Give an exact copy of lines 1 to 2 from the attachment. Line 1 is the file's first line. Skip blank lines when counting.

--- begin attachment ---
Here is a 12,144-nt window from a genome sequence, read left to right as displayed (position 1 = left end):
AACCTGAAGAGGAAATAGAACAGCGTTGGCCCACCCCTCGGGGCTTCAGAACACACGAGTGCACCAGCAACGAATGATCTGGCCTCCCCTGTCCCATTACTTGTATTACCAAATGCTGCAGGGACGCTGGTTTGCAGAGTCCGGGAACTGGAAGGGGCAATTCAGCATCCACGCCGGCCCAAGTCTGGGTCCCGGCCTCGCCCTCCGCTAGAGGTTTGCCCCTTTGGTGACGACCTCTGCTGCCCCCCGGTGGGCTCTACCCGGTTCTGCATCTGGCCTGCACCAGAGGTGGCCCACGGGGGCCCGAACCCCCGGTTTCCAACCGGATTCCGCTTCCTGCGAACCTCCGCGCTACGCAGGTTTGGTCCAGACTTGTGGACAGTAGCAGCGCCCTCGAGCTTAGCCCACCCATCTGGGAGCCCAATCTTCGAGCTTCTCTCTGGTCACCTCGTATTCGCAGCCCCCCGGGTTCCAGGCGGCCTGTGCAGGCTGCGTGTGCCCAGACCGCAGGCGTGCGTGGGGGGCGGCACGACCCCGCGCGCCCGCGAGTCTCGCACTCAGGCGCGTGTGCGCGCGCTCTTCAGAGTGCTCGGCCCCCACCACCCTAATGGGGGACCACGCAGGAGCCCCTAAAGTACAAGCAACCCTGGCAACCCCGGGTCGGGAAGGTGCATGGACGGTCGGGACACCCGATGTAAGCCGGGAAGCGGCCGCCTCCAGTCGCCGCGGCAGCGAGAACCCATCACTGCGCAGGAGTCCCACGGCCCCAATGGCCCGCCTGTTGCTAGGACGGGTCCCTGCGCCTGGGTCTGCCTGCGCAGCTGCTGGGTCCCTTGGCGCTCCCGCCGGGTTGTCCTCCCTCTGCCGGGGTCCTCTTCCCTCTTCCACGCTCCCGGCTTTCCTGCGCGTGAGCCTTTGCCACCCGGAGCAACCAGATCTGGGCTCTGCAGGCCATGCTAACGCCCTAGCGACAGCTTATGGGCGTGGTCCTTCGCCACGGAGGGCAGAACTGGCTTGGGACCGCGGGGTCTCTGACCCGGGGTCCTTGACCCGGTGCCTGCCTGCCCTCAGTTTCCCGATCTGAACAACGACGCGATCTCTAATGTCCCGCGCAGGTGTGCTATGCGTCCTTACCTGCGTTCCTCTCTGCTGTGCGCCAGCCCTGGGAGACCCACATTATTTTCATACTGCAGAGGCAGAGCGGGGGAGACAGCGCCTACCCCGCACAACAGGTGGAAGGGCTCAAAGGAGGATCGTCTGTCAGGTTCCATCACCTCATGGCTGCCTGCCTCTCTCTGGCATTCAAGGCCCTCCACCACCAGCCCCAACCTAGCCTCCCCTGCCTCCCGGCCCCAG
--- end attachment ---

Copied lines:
Here is a 12,144-nt window from a genome sequence, read left to right as displayed (position 1 = left end):
AACCTGAAGAGGAAATAGAACAGCGTTGGCCCACCCCTCGGGGCTTCAGAACACACGAGTGCACCAGCAACGAATGATCTGGCCTCCCCTGTCCCATTACTTGTATTACCAAATGCTGCAGGGACGCTGGTTTGCAGAGTCCGGGAACTGGAAGGGGCAATTCAGCATCCACGCCGGCCCAAGTCTGGGTCCCGGCCTCGCCCTCCGCTAGAGGTTTGCCCCTTTGGTGACGACCTCTGCTGCCCCCCGGTGGGCTCTACCCGGTTCTGCATCTGGCCTGCACCAGAGGTGGCCCACGGGGGCCCGAACCCCCGGTTTCCAACCGGATTCCGCTTCCTGCGAACCTCCGCGCTACGCAGGTTTGGTCCAGACTTGTGGACAGTAGCAGCGCCCTCGAGCTTAGCCCACCCATCTGGGAGCCCAATCTTCGAGCTTCTCTCTGGTCACCTCGTATTCGCAGCCCCCCGGGTTCCAGGCGGCCTGTGCAGGCTGCGTGTGCCCAGACCGCAGGCGTGCGTGGGGGGCGGCACGACCCCGCGCGCCCGCGAGTCTCGCACTCAGGCGCGTGTGCGCGCGCTCTTCAGAGTGCTCGGCCCCCACCACCCTAATGGGGGACCACGCAGGAGCCCCTAAAGTACAAGCAACCCTGGCAACCCCGGGTCGGGAAGGTGCATGGACGGTCGGGACACCCGATGTAAGCCGGGAAGCGGCCGCCTCCAGTCGCCGCGGCAGCGAGAACCCATCACTGCGCAGGAGTCCCACGGCCCCAATGGCCCGCCTGTTGCTAGGACGGGTCCCTGCGCCTGGGTCTGCCTGCGCAGCTGCTGGGTCCCTTGGCGCTCCCGCCGGGTTGTCCTCCCTCTGCCGGGGTCCTCTTCCCTCTTCCACGCTCCCGGCTTTCCTGCGCGTGAGCCTTTGCCACCCGGAGCAACCAGATCTGGGCTCTGCAGGCCATGCTAACGCCCTAGCGACAGCTTATGGGCGTGGTCCTTCGCCACGGAGGGCAGAACTGGCTTGGGACCGCGGGGTCTCTGACCCGGGGTCCTTGACCCGGTGCCTGCCTGCCCTCAGTTTCCCGATCTGAACAACGACGCGATCTCTAATGTCCCGCGCAGGTGTGCTATGCGTCCTTACCTGCGTTCCTCTCTGCTGTGCGCCAGCCCTGGGAGACCCACATTATTTTCATACTGCAGAGGCAGAGCGGGGGAGACAGCGCCTACCCCGCACAACAGGTGGAAGGGCTCAAAGGAGGATCGTCTGTCAGGTTCCATCACCTCATGGCTGCCTGCCTCTCTCTGGCATTCAAGGCCCTCCACCACCAGCCCCAACCTAGCCTCCCCTGCCTCCCGGCCCCAG